CHICAGO (Reuters) - HeartWare International Inc’s implantable device heart pump used in patients with advanced heart failure who were awaiting a heart transplant, met its goal in a major study.
The data, presented at the annual meeting of the American Heart Association in Chicago this week, showed that 92 percent of patients whose hearts were too weak to sufficiently pump blood, survived with the pump or received a heart transplant after 180 days, meeting its main goal.
Nearly one year after implantation of the device -- about the size of a golf ball and weighing about 5 ounces -- 91 percent had survived, compared with 86 percent in the control group, a difference that was not considered statistically significant.
Results of the study of 140 patients at 30 U.S. medical centers were comparable to other pumps that already are approved as a bridge to transplant.
The HeartWare left ventricular assist device, or HVAD as is known, already is approved in Europe.
Surgeons like the HVAD because it is smaller than other heart pumps and can be implanted in a pocket beneath the heart, rather than in the abdominal cavity. It is also a smaller operation that affords a shorter recovery period.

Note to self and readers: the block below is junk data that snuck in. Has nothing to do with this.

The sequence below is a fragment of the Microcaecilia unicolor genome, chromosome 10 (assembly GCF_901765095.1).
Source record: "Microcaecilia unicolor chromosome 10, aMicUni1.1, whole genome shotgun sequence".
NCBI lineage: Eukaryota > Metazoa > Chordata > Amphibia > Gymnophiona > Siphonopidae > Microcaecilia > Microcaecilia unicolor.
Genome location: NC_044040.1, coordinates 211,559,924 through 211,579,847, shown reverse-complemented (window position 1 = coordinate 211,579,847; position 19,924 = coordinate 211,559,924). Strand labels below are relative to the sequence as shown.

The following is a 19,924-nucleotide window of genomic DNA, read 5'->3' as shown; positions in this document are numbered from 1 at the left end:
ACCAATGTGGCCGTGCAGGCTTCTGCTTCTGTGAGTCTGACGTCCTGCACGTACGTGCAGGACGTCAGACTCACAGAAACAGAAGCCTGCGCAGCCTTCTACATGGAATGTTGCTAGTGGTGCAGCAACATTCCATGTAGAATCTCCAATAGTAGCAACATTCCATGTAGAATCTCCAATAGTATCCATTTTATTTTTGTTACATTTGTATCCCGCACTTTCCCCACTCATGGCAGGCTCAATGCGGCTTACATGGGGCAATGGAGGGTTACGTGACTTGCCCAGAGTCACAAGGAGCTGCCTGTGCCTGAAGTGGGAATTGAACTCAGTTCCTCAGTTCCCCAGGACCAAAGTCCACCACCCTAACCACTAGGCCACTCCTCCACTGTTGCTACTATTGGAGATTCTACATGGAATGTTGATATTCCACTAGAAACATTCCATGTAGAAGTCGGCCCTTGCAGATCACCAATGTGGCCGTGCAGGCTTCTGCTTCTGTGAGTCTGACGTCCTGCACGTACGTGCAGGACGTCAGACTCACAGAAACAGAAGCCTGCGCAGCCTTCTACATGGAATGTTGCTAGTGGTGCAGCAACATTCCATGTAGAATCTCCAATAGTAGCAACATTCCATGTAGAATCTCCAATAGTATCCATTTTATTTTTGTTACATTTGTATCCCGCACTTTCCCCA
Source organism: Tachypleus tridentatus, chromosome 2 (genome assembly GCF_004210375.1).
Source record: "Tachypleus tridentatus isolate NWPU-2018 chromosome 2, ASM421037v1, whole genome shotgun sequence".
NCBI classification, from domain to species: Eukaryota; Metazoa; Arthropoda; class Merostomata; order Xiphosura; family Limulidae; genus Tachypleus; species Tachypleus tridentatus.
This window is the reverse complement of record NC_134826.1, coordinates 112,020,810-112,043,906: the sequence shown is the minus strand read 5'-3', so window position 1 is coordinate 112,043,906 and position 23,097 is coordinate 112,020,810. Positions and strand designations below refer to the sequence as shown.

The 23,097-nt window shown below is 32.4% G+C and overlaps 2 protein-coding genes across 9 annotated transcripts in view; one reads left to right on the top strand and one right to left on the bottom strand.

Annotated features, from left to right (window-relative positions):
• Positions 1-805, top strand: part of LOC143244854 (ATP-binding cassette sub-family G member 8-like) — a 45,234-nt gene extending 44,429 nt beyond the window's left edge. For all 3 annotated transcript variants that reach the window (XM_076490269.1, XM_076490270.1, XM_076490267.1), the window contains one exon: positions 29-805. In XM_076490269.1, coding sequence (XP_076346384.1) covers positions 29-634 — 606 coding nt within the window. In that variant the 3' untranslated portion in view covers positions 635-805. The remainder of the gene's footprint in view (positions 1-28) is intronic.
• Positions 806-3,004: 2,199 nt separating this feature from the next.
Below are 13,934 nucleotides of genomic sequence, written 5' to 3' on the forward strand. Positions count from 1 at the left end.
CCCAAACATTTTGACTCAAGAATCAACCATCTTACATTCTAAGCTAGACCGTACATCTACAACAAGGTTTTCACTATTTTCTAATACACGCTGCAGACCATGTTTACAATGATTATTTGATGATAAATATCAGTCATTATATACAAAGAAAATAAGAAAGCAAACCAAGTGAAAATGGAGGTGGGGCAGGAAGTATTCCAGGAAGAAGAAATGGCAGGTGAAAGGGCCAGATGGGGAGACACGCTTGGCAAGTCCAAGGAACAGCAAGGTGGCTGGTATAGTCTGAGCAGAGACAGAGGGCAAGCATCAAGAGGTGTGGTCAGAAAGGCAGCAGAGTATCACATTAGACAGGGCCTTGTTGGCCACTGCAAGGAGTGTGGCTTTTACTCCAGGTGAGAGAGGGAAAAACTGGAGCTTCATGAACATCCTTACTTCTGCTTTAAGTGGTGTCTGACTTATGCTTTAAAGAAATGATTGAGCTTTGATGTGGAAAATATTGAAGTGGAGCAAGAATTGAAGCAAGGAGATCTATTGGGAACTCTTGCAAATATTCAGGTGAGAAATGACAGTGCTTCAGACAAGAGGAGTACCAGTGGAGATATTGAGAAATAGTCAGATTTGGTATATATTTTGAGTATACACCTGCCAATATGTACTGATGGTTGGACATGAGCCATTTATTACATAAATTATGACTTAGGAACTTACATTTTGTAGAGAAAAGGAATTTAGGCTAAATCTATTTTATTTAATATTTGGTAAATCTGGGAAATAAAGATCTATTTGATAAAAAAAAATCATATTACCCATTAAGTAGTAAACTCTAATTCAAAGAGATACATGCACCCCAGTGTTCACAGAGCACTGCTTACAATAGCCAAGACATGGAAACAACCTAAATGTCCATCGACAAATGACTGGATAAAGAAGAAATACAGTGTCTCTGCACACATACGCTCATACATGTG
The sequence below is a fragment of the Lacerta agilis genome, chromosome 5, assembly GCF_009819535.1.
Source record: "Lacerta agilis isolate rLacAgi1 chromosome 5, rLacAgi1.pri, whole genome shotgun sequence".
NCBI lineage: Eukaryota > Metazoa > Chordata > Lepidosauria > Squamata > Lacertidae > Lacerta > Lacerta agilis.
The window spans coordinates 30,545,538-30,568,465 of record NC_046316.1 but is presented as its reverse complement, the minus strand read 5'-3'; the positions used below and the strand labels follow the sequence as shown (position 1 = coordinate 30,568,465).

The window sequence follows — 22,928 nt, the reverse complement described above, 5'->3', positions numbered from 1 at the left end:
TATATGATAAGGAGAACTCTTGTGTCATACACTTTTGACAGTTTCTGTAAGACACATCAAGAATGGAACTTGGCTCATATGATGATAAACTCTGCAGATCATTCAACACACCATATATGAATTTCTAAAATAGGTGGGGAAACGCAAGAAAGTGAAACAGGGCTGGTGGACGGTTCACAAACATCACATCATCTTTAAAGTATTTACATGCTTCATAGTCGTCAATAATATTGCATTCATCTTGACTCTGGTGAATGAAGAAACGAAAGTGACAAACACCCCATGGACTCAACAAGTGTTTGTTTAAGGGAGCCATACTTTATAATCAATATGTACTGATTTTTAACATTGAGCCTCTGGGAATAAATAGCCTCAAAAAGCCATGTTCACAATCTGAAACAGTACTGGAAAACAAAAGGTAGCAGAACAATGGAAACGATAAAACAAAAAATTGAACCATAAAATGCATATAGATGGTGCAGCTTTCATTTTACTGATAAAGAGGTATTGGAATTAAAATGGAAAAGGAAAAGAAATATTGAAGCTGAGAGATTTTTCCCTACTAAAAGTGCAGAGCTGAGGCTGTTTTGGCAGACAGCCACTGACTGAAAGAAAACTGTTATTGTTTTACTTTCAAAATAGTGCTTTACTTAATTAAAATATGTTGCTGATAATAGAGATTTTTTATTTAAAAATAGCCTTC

At a time when the wait for a donor heart is growing, this study brings the Framingham, Massachusetts, company one step closer to getting approval as a bridge to transplant in the United States, where Thoratec Corp dominates the market for heart pumps.
The results are “better than anything that’s been published, including Thoratec‘s, (data)” Dr. Keith Aaronson, lead investigator of the study, said in an interview.
But the clinical trial was not randomized -- the gold standard for medical research. Patients who received the HeartWare HVAD were compared with 499 comparable patients in a national registry who had received an earlier generation heart pump.
Patients were able to walk 371 feet farther in six minutes in the three months after getting the HVAD.
Aaronson noted that the two most dangerous side effects -- gastrointestinal bleeding and infection -- were less frequent with the HVAD, while stroke rates were about the same.
“I think what (doctors) will be excited about is the adverse event profile,” Aaronson said.
However, he noted that researchers did not directly compare complication rates in this study and that only a head-to-head study can confirm the validity of differences in complications.
A company spokesman said the study, sponsored by HeartWare, puts it on track to submit a premarket application to the U.S. Food and Drug Administration by the end of the year to be used as a bridge-to-transplant.
“While Street expectations were high coming into AHA, we believe that the consensus was for mid- to high-80s percent survival in the HVAD arm at six months. As a result, we expect the data to be viewed quite favorably by investors,” JP Morgan analyst Michael Weinstein wrote in a research note.
“We believe that this robust efficacy positions HeartWare well as it prepares for its U.S. launch next year and could accelerate the company’s already strong adoption in Europe,” he added.
HeartWare shares closed at $72.26 on the Nasdaq on Friday. They have traded between $76.19 and $30.90 during the past 52 weeks.
Reporting by Debra Sherman; Editing by Maureen Bavdek